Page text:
Unfortunately, too, for the progress of correct opinions, many of the works of the earlier writers, both English and French, were composed with a view to certain preconceived notions, respecting the origin of the aboriginal inhabitants of America. This was long a questio vexatu, upon which much sense and nonsense were written, and which we trust no man will again have the folly to revive and discuss. Adair's heavy work is a striking example of the effect of this adaptation of facts to a favorite theory. His great object is to prove, that the Indians are descended from the Jews, and in the teeth of all probability, this object is steadily pursued through a large quarto. No dependence is to be placed upon his statements, where they can produce any effect upon this idle notion. No rational estimate can be formed of the character of any people, without viewing them at home, in their own country, engaged in their ordinary duties and occupations. This is peculiarly the case with the Indians. Those, who hang upon the white settlements, are worthless and abandoned. They have all the vices, without any of the virtues of civilised and uncivilised life. They know nothing of their own history, nor of the nature of their institutions. Any information derived from them must be vague and unsatisfactory.
But the difficulty of surveying the Indians in their own country, is in direct proportion to its importance. They are jealous and suspicious, unwilling to associate with strangers, and slow to give them their confidence. Persons, unacquainted with them, and ignorant of their language, cannot reside with them, and follow them from camp to camp, through the vicissitudes of the seasons, and exposed to privations, which Indians only can provide against, or successfully encounter. A fortitude and zeal, which could meet and overcome these obstacles, are rarely found, and still more rarely applied to such pursuits.
But the great difficulty, in these investigations, results from the want of some medium of communication between the inquirer and the Indians. Most of the interpreters are of Canadian descent, and do not speak the English language, and none of them are competent, by their education or habits of thinking, to pursue a train of investigation to any practical result. In fact, they can neither comprehend difficulties, which present themselves, nor aid in their solution. In the scale of intellect, they are generally below the more intelligent Indian Chiefs; and all the idle legends of the tribe are received, and repeated by them, with the firmest conviction of their truth. Some progress may be made with their assistance, by interrogating the elder Indians, and by the observance of due caution, in the researches connected with their bistory, traditions, and manners. And by a tedious process of cross questioning, we may finally arrive at a reasonable probability. And this is the very Ultima Thule of our efforts, beyond which is an unknown region. Those, who reach it, must be more fortunate navigators, than we have been. Their opportunities cannot well be greater, nor their zeal and assiduity directed by stronger hopes of discovery.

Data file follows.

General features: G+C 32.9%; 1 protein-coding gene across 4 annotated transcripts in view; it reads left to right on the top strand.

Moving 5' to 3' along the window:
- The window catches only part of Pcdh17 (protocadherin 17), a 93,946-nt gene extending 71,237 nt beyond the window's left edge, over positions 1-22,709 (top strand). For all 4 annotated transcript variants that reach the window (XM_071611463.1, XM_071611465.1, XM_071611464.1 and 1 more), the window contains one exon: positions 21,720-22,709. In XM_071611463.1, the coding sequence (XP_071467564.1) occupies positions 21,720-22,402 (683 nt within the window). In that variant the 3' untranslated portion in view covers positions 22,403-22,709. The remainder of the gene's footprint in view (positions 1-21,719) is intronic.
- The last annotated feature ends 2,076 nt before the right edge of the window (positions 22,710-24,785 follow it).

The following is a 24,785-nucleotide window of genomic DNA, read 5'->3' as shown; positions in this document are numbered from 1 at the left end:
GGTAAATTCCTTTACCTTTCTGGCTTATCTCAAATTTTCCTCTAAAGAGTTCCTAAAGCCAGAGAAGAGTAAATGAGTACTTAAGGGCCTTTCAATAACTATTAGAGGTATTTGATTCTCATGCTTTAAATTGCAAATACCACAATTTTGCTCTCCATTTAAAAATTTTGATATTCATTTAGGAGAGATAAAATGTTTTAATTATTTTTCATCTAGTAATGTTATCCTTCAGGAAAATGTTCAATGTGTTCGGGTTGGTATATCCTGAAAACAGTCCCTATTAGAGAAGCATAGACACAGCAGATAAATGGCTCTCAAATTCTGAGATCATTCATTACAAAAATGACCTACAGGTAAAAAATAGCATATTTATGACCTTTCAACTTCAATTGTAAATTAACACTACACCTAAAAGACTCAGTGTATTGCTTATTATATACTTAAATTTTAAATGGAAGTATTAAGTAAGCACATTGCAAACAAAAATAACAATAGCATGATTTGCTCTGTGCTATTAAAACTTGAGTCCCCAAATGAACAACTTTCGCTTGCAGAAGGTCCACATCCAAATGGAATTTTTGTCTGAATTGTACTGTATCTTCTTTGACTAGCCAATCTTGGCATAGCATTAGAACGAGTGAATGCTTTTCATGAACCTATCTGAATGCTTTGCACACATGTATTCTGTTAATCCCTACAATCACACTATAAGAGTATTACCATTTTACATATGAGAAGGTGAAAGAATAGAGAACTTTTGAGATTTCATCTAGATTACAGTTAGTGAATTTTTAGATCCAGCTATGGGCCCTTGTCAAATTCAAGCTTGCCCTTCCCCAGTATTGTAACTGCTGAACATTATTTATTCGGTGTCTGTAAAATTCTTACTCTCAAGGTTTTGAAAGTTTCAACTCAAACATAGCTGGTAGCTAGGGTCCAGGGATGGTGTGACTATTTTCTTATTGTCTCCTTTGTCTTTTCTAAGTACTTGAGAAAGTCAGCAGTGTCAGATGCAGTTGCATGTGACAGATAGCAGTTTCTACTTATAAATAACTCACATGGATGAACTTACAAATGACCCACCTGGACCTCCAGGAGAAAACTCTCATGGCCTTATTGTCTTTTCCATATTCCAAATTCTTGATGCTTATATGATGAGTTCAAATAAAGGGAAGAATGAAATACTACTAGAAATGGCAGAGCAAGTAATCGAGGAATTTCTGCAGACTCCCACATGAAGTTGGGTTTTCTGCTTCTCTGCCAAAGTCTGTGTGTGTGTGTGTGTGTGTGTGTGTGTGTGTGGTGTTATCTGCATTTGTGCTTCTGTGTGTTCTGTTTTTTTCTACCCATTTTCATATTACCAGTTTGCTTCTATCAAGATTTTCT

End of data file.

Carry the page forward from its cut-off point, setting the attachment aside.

But it is particularly in philological investigations, that the poverty of our means of communication is most perceptible, and most to be deplored. The perplexing labor of these pursuits can be fully understood by those only, who bave made the experiment. A man, who has all his life said, 'I
go yesterday,' 'I go today,' 'I go tomorrow;' whose declarations, wishes, and commands, are expressed by the same word; and in whose conversation, there is no variation between action and passion, must be made to comprehend all the distinctions, both obvious and recondite, of tenses, moods, and voices. But notwithstanding these discouraging circumstances, the subject has been pursued with ardor by many persons, and by some, who are qualified to investigate and discuss it.
Governor Clinton's discourse on the history of the Iroquois, delivered before the New York Historical Society, is a performance, highly valuable for the authenticity of its details, for the clearvess of its style, and for the sound and judicious remarks, with which it abounds. This succinct abstract has, also, the merit of being the first attempt at a historical account of any one of our Indian tribes, for Colden's work does not aspire to the dignity of history. It is a dry detail of facts, true, no doubt, but without a solitary reflection, calculated to arrest the attention of the reader, and without even an effort to connect causes with their events. It will, probably, be hereafter found, that the most effectual means of rescuing, from destruction, the perishable and perishing memorials of the Indian character, will be to follow the example of Governor Clinton, to confine the attention to a single tribe, and trace their history and progress, through the writings of the French travellers, down to our own times.
Several expeditions have been recently despatched into the Indian country, charged, among other objects, to collect information respecting the condition of the Indians; the plan of which has been creditable to the government of the United States, while their execution has reflected honor on the gentlemen employed in these laborious tasks. The late work of Mr Schoolcraft, describing his travels in the central portions of the Mississippi valley, is marked with many original reflections, on subjects connected with the Indians. His opportunities for observation have been great, and it is evident, that they have not been neglected. His official station, and his local residence, are highly advantageous for further investigation, and we trust the same persevering application, which has heretofore characterised his literary labors, will enable him to fulfil the hopes of his friends, and the just expectations of his countrymen.